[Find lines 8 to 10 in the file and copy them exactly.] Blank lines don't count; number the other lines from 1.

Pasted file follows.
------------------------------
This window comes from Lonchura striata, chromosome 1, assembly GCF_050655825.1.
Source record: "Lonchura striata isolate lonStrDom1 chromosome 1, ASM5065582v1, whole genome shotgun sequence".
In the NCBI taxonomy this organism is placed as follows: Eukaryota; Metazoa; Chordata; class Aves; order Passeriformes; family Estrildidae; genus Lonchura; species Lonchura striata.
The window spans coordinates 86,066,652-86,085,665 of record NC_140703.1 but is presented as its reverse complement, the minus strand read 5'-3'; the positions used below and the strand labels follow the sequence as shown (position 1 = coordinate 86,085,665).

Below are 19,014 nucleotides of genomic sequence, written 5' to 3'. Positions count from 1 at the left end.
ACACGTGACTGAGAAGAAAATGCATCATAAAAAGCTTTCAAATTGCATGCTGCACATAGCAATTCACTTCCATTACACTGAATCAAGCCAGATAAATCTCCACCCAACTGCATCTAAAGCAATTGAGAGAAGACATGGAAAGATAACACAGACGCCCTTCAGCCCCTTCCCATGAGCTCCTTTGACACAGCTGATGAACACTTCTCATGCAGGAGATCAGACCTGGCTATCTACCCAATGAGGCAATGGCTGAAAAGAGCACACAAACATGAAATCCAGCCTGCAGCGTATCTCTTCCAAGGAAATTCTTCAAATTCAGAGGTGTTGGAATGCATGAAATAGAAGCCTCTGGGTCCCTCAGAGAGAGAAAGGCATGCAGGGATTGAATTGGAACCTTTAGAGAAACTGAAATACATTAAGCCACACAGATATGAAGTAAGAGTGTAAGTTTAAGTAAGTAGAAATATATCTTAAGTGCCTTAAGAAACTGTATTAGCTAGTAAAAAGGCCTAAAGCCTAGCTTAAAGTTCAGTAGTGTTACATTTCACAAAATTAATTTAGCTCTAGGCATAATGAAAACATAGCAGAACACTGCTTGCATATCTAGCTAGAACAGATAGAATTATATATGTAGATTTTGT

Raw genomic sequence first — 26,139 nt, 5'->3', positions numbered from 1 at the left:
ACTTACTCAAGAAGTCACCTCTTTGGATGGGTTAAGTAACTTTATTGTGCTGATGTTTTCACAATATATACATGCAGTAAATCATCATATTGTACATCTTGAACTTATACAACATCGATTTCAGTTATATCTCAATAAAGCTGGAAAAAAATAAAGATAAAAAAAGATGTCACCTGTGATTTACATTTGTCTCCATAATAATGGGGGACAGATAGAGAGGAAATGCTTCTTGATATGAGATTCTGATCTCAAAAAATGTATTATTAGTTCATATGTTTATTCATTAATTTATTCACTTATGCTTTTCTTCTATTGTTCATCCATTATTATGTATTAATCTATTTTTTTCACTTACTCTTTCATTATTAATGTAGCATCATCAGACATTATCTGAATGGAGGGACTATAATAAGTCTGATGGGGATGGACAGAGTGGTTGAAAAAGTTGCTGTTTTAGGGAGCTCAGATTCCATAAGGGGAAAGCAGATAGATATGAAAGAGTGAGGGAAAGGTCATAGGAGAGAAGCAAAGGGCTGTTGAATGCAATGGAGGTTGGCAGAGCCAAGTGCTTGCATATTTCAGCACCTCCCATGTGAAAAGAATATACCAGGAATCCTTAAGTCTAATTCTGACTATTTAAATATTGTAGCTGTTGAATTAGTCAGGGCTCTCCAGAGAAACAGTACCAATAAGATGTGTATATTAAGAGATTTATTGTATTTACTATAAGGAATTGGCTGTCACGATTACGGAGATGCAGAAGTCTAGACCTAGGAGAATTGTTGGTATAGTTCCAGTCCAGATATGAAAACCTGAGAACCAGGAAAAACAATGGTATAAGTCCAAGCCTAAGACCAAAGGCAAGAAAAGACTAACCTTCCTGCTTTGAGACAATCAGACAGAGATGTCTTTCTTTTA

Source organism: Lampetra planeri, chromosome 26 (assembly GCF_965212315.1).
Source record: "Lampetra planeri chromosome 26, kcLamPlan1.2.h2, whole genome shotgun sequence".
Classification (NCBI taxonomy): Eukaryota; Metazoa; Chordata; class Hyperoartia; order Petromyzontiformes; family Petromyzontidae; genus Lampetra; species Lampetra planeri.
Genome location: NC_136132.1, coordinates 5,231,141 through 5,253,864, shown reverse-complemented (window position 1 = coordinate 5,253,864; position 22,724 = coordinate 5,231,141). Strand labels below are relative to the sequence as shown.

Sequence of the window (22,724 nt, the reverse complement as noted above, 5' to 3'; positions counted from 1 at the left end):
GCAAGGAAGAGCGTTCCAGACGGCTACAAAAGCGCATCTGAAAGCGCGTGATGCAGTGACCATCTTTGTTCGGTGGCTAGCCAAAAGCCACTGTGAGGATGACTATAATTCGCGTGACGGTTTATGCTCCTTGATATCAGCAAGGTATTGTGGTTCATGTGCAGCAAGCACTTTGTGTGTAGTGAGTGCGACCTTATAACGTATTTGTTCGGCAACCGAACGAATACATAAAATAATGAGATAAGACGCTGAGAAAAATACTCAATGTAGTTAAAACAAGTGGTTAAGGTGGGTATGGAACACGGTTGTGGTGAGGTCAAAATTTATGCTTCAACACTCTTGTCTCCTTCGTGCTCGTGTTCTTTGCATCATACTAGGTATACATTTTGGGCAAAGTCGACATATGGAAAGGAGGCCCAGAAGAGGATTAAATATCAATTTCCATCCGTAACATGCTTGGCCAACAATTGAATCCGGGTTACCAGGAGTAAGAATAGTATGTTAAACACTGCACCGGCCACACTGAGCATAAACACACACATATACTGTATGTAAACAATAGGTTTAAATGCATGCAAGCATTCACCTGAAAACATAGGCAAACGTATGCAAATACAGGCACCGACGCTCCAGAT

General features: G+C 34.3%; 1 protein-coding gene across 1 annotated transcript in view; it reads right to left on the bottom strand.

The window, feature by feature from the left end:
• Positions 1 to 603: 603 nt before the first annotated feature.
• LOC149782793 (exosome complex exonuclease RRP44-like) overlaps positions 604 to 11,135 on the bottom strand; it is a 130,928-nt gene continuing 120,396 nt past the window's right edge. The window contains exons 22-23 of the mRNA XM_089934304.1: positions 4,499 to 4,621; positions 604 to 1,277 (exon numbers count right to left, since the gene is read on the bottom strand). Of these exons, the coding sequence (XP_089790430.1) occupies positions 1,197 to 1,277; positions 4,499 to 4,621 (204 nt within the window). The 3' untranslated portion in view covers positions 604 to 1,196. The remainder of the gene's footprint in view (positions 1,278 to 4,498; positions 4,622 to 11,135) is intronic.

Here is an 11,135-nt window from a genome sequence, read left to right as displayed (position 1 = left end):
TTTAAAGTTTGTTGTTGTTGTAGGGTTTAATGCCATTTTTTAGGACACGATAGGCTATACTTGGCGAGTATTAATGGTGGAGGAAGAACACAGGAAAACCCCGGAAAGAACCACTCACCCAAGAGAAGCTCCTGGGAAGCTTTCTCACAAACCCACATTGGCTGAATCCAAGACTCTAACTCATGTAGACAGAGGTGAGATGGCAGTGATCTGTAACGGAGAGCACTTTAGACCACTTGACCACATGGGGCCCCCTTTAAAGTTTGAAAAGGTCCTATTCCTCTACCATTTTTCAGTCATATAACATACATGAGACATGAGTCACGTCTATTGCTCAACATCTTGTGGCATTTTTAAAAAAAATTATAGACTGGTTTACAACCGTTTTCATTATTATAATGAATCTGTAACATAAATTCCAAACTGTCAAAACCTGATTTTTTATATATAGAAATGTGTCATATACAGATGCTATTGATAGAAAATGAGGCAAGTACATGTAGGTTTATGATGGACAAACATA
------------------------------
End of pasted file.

ACTTACTCAAGAAGTCACCTCTTTGGATGGGTTAAGTAACTTTATTGTGCTGATGTTTTCACAATATATACATGCAGTAAATCATCATATTGTACATCTTGAACTTATACAACATCGATTTCAGTTATATCTCAATAAAGCTGGAAAAAAATAAAGATAAAAAAAGATGTCACCTGTGATTTACATTTGTCTCCATAATAATGGGGGACAGATAGAGAGGAAATGCTTCTTGATATGAGATTCTGATCTCAAAAAATGTATTATTAGTTCATATGTTTATTCATTAATTTATTCACTTATGCTTTTCTTCTATTGTTCATCCATTATTATGTATTAATCTATTTTTTTCACTTACTCTTTCATTATTAATGTAGCATCATCAGACATTATCTGAATGGAGGGACTATAATAAGTCTGATGGGGATGGACAGAGTGGTTGAAAAAGTTGCTGTTTTAGGGAGCTCAGATTCCATAAGGGGAAAGCAGATAGATATGAAAGAGTGAGGGAAAGGTCATAGGAGAGAAGCAAAGGGCTGTTGAATGCAATGGAGGTTGGCAGAGCCAAGTGCTTGCATATTTCAGCACCTCCCATGTGAAAAGAATATACCAGGAATCCTTAAGTCTAATTCTGACTATTTAAATATTGTAGCTGTTGAATTAGTCAGGGCTCTCCAGAGAAACAGTACCAATAAGATGTGTATATTAAGAGATTTATTGTATTTACTATAAGGAATTGGCTGTCACGATTACGGAGATGCAGAAGTCTAGACCTAGGAGAATTGTTGGTATAGTTCCAGTCCAGATATGAAAACCTGAGAACCAGGAAAAACAATGGTATAAGTCCAAGCCTAAGACCAAAGGCAAGAAAAGACTAACCTTCCTGCTTTGAGACAATCAGACAGAGATGTCTTTCTTTTA

Source organism: Lampetra planeri, chromosome 26 (assembly GCF_965212315.1).
Source record: "Lampetra planeri chromosome 26, kcLamPlan1.2.h2, whole genome shotgun sequence".